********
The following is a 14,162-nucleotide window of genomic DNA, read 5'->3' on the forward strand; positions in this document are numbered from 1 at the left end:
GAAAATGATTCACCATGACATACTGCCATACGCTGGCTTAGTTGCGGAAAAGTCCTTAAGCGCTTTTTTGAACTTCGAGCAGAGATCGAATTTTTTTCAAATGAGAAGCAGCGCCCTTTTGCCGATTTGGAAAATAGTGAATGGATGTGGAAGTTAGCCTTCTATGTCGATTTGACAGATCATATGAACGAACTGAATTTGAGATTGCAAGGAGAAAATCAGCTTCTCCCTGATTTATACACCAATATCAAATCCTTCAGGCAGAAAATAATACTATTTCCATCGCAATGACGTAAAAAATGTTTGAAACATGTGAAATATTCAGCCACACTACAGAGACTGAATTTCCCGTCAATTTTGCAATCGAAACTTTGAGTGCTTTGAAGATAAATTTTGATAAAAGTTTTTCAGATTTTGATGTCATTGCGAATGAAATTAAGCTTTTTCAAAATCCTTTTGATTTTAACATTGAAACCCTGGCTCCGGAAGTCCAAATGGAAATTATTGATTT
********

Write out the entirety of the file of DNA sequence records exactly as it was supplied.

The following is a 14,162-nucleotide window of genomic DNA, read 5'->3' on the forward strand; positions in this document are numbered from 1 at the left end:
GAAAATGATTCACCATGACATACTGCCATACGCTGGCTTAGTTGCGGAAAAGTCCTTAAGCGCTTTTTTGAACTTCGAGCAGAGATCGAATTTTTTTCAAATGAGAAGCAGCGCCCTTTTGCCGATTTGGAAAATAGTGAATGGATGTGGAAGTTAGCCTTCTATGTCGATTTGACAGATCATATGAACGAACTGAATTTGAGATTGCAAGGAGAAAATCAGCTTCTCCCTGATTTATACACCAATATCAAATCCTTCAGGCAGAAAATAATACTATTTCCATCGCAATGACGTAAAAAATGTTTGAAACATGTGAAATATTCAGCCACACTACAGAGACTGAATTTCCCGTCAATTTTGCAATCGAAACTTTGAGTGCTTTGAAGATAAATTTTGATAAAAGTTTTTCAGATTTTGATGTCATTGCGAATGAAATTAAGCTTTTTCAAAATCCTTTTGATTTTAACATTGAAACCCTGGCTCCGGAAGTCCAAATGGAAATTATTGATTT